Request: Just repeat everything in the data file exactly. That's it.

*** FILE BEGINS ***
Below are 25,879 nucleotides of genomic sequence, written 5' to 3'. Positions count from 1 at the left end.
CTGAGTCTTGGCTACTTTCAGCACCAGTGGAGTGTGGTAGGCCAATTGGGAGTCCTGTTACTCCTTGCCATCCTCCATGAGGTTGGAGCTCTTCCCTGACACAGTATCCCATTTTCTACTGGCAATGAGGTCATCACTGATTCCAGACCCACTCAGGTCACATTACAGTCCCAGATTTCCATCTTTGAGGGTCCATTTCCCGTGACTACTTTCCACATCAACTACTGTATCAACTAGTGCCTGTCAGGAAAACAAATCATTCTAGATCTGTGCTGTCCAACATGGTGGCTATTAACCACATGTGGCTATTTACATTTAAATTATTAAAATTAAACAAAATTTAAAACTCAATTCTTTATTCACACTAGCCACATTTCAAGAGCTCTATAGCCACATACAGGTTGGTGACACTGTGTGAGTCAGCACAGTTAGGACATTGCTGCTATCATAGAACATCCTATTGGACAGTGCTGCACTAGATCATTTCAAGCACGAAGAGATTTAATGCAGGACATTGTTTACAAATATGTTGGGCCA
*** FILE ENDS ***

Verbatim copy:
Below are 25,879 nucleotides of genomic sequence, written 5' to 3'. Positions count from 1 at the left end.
CTGAGTCTTGGCTACTTTCAGCACCAGTGGAGTGTGGTAGGCCAATTGGGAGTCCTGTTACTCCTTGCCATCCTCCATGAGGTTGGAGCTCTTCCCTGACACAGTATCCCATTTTCTACTGGCAATGAGGTCATCACTGATTCCAGACCCACTCAGGTCACATTACAGTCCCAGATTTCCATCTTTGAGGGTCCATTTCCCGTGACTACTTTCCACATCAACTACTGTATCAACTAGTGCCTGTCAGGAAAACAAATCATTCTAGATCTGTGCTGTCCAACATGGTGGCTATTAACCACATGTGGCTATTTACATTTAAATTATTAAAATTAAACAAAATTTAAAACTCAATTCTTTATTCACACTAGCCACATTTCAAGAGCTCTATAGCCACATACAGGTTGGTGACACTGTGTGAGTCAGCACAGTTAGGACATTGCTGCTATCATAGAACATCCTATTGGACAGTGCTGCACTAGATCATTTCAAGCACGAAGAGATTTAATGCAGGACATTGTTTACAAATATGTTGGGCCA